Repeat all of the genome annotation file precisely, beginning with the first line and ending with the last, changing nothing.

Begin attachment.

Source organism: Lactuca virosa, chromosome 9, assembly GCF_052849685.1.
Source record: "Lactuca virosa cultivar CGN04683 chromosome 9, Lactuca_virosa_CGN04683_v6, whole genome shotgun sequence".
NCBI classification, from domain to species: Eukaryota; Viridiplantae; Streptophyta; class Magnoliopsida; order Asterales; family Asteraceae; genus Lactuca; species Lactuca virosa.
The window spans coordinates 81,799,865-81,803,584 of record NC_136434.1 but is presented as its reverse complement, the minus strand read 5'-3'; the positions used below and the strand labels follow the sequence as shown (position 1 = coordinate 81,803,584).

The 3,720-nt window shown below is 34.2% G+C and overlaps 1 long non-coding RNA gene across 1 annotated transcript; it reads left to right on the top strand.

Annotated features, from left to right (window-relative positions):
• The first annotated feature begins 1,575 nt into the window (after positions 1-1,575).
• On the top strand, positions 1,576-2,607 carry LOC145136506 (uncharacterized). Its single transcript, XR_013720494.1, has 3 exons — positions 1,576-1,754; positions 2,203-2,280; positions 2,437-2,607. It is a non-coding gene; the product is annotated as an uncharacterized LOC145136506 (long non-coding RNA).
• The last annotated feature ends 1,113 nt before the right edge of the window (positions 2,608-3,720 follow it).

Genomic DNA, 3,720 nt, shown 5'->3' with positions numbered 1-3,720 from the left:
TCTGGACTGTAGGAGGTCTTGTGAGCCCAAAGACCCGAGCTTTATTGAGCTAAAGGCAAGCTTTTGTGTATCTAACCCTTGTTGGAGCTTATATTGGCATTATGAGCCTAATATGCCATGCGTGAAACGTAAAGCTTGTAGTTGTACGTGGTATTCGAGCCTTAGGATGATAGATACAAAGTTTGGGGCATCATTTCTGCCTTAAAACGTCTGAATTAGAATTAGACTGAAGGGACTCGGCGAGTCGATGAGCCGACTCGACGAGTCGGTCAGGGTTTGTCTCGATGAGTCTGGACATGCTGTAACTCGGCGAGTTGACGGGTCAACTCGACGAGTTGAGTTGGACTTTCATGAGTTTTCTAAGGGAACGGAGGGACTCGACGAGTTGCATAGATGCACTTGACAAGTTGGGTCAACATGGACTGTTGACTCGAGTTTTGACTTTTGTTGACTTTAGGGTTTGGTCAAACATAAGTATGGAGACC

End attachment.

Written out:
Source organism: Lactuca virosa, chromosome 9, assembly GCF_052849685.1.
Source record: "Lactuca virosa cultivar CGN04683 chromosome 9, Lactuca_virosa_CGN04683_v6, whole genome shotgun sequence".
NCBI classification, from domain to species: Eukaryota; Viridiplantae; Streptophyta; class Magnoliopsida; order Asterales; family Asteraceae; genus Lactuca; species Lactuca virosa.
The window spans coordinates 81,799,865-81,803,584 of record NC_136434.1 but is presented as its reverse complement, the minus strand read 5'-3'; the positions used below and the strand labels follow the sequence as shown (position 1 = coordinate 81,803,584).

The 3,720-nt window shown below is 34.2% G+C and overlaps 1 long non-coding RNA gene across 1 annotated transcript; it reads left to right on the top strand.

Annotated features, from left to right (window-relative positions):
• The first annotated feature begins 1,575 nt into the window (after positions 1-1,575).
• On the top strand, positions 1,576-2,607 carry LOC145136506 (uncharacterized). Its single transcript, XR_013720494.1, has 3 exons — positions 1,576-1,754; positions 2,203-2,280; positions 2,437-2,607. It is a non-coding gene; the product is annotated as an uncharacterized LOC145136506 (long non-coding RNA).
• The last annotated feature ends 1,113 nt before the right edge of the window (positions 2,608-3,720 follow it).

Genomic DNA, 3,720 nt, shown 5'->3' with positions numbered 1-3,720 from the left:
TCTGGACTGTAGGAGGTCTTGTGAGCCCAAAGACCCGAGCTTTATTGAGCTAAAGGCAAGCTTTTGTGTATCTAACCCTTGTTGGAGCTTATATTGGCATTATGAGCCTAATATGCCATGCGTGAAACGTAAAGCTTGTAGTTGTACGTGGTATTCGAGCCTTAGGATGATAGATACAAAGTTTGGGGCATCATTTCTGCCTTAAAACGTCTGAATTAGAATTAGACTGAAGGGACTCGGCGAGTCGATGAGCCGACTCGACGAGTCGGTCAGGGTTTGTCTCGATGAGTCTGGACATGCTGTAACTCGGCGAGTTGACGGGTCAACTCGACGAGTTGAGTTGGACTTTCATGAGTTTTCTAAGGGAACGGAGGGACTCGACGAGTTGCATAGATGCACTTGACAAGTTGGGTCAACATGGACTGTTGACTCGAGTTTTGACTTTTGTTGACTTTAGGGTTTGGTCAAACATAAGTATGGAGACC